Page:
Tuesday, 23 October 2007

Tech Wreck

We've had ongoing weakness in profits for much of the technology sector so far this reporting season. But the sound of all the earnings misses has been drowned out by a handful of rapidly-growing companies with high multiples and even higher expectations. Jim Cramer of CNBC infamy has dubbed them the Four Horsemen. GOOG, RIMM and AAPL produced big numbers to feed the Nasdaq frenzy but the 4th horseman stumbled badly after the close today.

AMZN delivered strong revenue growth and beat profit expectations slightly - which was fine. Then they dropped a bombshell with their guidance.

Operating income is expected to be between $221 million and $291 million, or grow between 12% and 48% compared with fourth quarter 2006.
First problem is the range is wide enough to drive a truck through. That tells you they have no real idea what is going to happen - rarely a good sign. Second problem is that expected EPS growth for 4Q is 100% year over year. At the top of their guidance, they only fall short by half. At the bottom of the range, their profit growth will be one-eighth of expectations. That kind of miss is really bad and potentially disastrous for a high-flyer like AMZN.

What is important here is that the miss by Amazon will force people to look at what is actually happenning to earnings in technology and not just a few hyped up names. When they do look, they will see a rather ugly picture behind the hype. Almost every major technology company to report so far has had serious problems - either revenue shortfalls or forward-looking weakness as reflected in guidance. Many of them are big, even dominant players in their sector. Here's a partial list:

Texas Instruments - analog semis and digital signal processors
Broadcom - WiFi and other communications chips
Altera - PLDs (key components in telecom and networking gear)
Linear Tech - analog and mixed-signal semis
Microchip - microcontrollers for consumer and industrial applications

Ericsson - cellphones and cellular network gear
Alcatel/Lucent - communications equipment
IBM - weak hardware demand

Many of the semiconductor companies are telling us that 4th quarter revenues will be weaker than last quarter. That is the opposite of the normal seasonal pattern, suggesting a significant weakening of underlying demand. These chipmakers' customers are a very broad cross-section of the global technology sector and encompass tech's A-list, so the weakness is broad-based as well.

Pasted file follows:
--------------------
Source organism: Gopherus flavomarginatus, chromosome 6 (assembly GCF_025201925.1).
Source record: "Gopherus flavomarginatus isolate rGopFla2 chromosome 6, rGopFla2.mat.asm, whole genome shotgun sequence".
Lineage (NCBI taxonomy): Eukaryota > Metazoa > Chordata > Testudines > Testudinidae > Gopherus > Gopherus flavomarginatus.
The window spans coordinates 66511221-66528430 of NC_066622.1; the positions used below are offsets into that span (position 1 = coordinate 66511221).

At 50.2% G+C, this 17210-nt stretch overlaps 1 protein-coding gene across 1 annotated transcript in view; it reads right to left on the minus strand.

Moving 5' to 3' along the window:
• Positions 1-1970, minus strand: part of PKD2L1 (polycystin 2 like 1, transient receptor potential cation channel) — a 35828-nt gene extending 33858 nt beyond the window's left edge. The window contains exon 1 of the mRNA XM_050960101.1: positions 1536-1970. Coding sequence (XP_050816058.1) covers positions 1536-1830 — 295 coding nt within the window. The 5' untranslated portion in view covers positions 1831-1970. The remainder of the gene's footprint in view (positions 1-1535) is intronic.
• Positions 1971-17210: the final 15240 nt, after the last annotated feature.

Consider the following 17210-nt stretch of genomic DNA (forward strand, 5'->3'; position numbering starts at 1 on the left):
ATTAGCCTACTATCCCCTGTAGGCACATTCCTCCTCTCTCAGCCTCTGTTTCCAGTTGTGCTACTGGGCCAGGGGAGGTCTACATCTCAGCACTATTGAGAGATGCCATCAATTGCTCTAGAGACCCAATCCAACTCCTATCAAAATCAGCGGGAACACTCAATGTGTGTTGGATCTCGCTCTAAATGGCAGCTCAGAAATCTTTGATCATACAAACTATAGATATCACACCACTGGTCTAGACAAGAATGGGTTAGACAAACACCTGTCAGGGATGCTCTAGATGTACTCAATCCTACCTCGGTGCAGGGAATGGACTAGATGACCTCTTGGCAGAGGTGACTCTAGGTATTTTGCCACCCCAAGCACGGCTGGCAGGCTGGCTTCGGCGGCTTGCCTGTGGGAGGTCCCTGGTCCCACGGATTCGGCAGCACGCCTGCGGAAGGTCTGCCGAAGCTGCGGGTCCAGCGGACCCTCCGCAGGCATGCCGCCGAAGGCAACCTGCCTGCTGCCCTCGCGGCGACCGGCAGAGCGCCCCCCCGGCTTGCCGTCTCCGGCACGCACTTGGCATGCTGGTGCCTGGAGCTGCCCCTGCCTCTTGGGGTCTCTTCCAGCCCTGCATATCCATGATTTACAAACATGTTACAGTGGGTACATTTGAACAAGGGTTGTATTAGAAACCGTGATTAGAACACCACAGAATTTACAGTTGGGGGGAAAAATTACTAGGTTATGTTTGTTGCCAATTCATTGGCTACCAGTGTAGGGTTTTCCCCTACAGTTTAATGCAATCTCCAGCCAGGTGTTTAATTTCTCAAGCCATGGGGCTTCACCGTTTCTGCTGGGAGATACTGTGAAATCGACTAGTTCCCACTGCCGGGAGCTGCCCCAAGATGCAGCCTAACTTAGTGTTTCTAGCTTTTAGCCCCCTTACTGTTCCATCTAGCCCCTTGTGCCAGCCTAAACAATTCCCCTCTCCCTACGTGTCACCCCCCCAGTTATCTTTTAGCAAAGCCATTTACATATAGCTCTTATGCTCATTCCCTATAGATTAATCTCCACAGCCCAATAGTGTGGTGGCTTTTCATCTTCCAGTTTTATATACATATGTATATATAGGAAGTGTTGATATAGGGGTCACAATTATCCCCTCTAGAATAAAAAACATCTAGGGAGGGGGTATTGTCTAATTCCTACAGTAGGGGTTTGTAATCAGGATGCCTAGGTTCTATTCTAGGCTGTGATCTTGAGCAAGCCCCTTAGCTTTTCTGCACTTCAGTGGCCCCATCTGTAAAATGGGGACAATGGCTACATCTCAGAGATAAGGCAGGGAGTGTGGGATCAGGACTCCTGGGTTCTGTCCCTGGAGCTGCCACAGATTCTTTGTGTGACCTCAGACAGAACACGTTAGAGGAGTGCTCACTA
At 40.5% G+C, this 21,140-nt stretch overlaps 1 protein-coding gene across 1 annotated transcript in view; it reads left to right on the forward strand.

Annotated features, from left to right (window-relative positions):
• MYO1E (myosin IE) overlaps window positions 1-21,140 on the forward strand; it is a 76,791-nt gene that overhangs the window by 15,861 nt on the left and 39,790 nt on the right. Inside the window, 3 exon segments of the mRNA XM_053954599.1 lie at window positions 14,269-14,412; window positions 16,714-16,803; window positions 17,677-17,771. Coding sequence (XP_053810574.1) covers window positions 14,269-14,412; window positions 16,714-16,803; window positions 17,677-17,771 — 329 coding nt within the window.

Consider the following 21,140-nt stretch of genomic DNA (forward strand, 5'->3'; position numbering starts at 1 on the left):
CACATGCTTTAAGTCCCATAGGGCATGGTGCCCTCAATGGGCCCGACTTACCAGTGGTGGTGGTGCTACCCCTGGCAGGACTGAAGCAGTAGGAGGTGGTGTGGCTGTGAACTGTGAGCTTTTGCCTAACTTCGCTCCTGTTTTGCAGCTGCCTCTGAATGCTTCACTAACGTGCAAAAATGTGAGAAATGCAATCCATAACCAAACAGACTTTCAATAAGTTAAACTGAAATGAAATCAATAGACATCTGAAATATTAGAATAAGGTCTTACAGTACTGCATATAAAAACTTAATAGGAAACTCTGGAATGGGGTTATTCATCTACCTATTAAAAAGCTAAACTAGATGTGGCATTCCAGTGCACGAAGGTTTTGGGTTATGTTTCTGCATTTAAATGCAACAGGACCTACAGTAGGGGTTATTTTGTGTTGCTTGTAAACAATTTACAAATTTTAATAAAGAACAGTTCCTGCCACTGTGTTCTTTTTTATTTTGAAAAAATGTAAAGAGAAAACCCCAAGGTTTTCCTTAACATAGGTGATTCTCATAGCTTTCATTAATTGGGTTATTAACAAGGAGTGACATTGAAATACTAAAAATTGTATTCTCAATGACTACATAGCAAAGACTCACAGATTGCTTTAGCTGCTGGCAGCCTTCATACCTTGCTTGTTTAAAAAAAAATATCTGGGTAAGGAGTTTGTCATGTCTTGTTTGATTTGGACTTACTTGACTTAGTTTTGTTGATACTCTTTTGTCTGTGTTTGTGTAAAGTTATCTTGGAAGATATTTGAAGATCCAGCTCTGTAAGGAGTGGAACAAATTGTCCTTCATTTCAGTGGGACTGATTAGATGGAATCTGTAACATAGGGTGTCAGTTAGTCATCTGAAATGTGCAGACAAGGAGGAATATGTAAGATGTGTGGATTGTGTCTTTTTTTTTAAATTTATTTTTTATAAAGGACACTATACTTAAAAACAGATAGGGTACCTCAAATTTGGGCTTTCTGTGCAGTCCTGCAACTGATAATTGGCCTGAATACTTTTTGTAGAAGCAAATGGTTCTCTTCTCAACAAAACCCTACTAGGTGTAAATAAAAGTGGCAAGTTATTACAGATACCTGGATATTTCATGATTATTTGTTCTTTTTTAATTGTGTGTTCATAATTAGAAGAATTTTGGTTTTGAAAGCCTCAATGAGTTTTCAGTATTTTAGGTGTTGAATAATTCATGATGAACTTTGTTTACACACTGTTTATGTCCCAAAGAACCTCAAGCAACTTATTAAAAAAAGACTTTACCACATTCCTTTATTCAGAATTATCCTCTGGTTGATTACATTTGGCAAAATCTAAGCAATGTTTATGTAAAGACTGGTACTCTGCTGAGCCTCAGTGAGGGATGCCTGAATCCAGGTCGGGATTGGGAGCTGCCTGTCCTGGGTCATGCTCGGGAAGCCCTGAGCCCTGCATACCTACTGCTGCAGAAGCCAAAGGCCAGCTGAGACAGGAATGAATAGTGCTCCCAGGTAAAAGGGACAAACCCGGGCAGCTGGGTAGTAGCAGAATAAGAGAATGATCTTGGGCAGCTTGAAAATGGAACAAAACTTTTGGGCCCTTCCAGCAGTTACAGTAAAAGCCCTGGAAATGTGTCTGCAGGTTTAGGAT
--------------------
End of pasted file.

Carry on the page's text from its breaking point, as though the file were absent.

For months, the question has been "if a tech company falls in the forest, will it make a sound?" The answer has been a resounding NO. Now we're about to find out what happens when one falls in the front yard and crushes the house.

Sunday, 21 October 2007

Reserves, Profits and Multiples

One of the key problems with valuation in the stock market today is the difficulty of determining actual profits are trying to compare the numbers that are reported to previous years where different standards were used. Many bulls have tried to tell me that I should buy because the S&P 500 is selling at a P/E of only 16x 2008 earnings. Well, there are a ton of problems with that statement so let's just cover the fatal flaws.

First, I don't know what 2008 earnings are going to be and neither do they. They are using a guess as the denominator to get that multiple. The number we do have is the historical reported numbers and based on that the multiple is 18x, significantly higher.

Second, 18x is very expensive and even 16x is far from cheap. 16x would be a normal peak multiple over the business cycle. 18x would be extreme territory normally. During the 20th century, the P/E for the S&P 500 has exceeded 18x on a sustained basis 3 times: the late 1920s, the mid 1960s and the late 1990s. Each of them was followed by epic bear markets. Not a good set of precedents.

Each of those periods also featured prolonged (multi-year) periods of high earnings growth. We had the same thing this time in 2004-05 but EPS growth has fallen from 18% to 0% while equity indexes make new highs. Dangerous? You bet! In the past stocks rolled over shortly after earnings growth started to slow down. This time they refuse to roll over even when the slowdown is about to go to negative growth.

Then there is the quality of the profits themselves. The financial sector and banks in particular are quite problematic. The NY Times has done excellent coverage on the severe depletion of loss reserves at the big banks.